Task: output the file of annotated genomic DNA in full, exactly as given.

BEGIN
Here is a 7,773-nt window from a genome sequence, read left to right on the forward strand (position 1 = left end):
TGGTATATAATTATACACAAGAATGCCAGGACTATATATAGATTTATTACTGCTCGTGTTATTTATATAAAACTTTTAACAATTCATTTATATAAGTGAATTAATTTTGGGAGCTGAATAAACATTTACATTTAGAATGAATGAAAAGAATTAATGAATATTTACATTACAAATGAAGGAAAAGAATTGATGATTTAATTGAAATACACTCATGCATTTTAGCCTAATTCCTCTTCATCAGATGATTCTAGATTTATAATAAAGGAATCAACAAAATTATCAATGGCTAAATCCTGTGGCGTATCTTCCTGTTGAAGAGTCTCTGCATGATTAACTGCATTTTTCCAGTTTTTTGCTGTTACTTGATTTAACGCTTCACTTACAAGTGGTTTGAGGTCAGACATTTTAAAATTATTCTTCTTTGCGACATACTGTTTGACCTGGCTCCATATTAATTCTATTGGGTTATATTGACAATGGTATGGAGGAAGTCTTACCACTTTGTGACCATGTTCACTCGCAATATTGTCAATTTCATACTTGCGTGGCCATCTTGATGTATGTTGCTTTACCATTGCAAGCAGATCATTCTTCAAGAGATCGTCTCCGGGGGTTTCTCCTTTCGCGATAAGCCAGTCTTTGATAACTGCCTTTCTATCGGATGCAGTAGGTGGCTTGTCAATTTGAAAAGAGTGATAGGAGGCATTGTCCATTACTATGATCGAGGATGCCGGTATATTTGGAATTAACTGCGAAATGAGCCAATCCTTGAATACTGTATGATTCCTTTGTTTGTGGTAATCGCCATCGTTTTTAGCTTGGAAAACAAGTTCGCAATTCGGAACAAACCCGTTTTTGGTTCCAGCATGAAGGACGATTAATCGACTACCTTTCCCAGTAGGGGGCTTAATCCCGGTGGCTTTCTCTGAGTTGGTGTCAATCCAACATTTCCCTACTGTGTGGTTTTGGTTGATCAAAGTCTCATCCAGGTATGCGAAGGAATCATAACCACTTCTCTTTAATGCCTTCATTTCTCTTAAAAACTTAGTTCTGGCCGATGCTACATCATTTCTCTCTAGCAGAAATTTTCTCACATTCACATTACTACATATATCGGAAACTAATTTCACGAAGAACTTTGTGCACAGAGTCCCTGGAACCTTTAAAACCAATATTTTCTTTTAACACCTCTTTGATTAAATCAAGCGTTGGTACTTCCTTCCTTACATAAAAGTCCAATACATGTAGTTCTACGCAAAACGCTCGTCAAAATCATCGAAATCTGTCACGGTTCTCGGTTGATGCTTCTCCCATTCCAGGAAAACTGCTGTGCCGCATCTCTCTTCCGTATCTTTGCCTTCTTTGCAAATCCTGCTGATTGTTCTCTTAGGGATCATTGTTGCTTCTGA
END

Here is a 7,773-nt window from a genome sequence, read left to right on the forward strand (position 1 = left end):
TGGTATATAATTATACACAAGAATGCCAGGACTATATATAGATTTATTACTGCTCGTGTTATTTATATAAAACTTTTAACAATTCATTTATATAAGTGAATTAATTTTGGGAGCTGAATAAACATTTACATTTAGAATGAATGAAAAGAATTAATGAATATTTACATTACAAATGAAGGAAAAGAATTGATGATTTAATTGAAATACACTCATGCATTTTAGCCTAATTCCTCTTCATCAGATGATTCTAGATTTATAATAAAGGAATCAACAAAATTATCAATGGCTAAATCCTGTGGCGTATCTTCCTGTTGAAGAGTCTCTGCATGATTAACTGCATTTTTCCAGTTTTTTGCTGTTACTTGATTTAACGCTTCACTTACAAGTGGTTTGAGGTCAGACATTTTAAAATTATTCTTCTTTGCGACATACTGTTTGACCTGGCTCCATATTAATTCTATTGGGTTATATTGACAATGGTATGGAGGAAGTCTTACCACTTTGTGACCATGTTCACTCGCAATATTGTCAATTTCATACTTGCGTGGCCATCTTGATGTATGTTGCTTTACCATTGCAAGCAGATCATTCTTCAAGAGATCGTCTCCGGGGGTTTCTCCTTTCGCGATAAGCCAGTCTTTGATAACTGCCTTTCTATCGGATGCAGTAGGTGGCTTGTCAATTTGAAAAGAGTGATAGGAGGCATTGTCCATTACTATGATCGAGGATGCCGGTATATTTGGAATTAACTGCGAAATGAGCCAATCCTTGAATACTGTATGATTCCTTTGTTTGTGGTAATCGCCATCGTTTTTAGCTTGGAAAACAAGTTCGCAATTCGGAACAAACCCGTTTTTGGTTCCAGCATGAAGGACGATTAATCGACTACCTTTCCCAGTAGGGGGCTTAATCCCGGTGGCTTTCTCTGAGTTGGTGTCAATCCAACATTTCCCTACTGTGTGGTTTTGGTTGATCAAAGTCTCATCCAGGTATGCGAAGGAATCATAACCACTTCTCTTTAATGCCTTCATTTCTCTTAAAAACTTAGTTCTGGCCGATGCTACATCATTTCTCTCTAGCAGAAATTTTCTCACATTCACATTACTACATATATCGGAAACTAATTTCACGAAGAACTTTGTGCACAGAGTCCCTGGAACCTTTAAAACCAATATTTTCTTTTAACACCTCTTTGATTAAATCAAGCGTTGGTACTTCCTTCCTTACATAAAAGTCCAATACATGTAGTTCTACGCAAAACGCTCGTCAAAATCATCGAAATCTGTCACGGTTCTCGGTTGATGCTTCTCCCATTCCAGGAAAACTGCTGTGCCGCATCTCTCTTCCGTATCTTTGCCTTCTTTGCAAATCCTGCTGATTGTTCTCTTAGGGATCATTGTTGCTTCTGA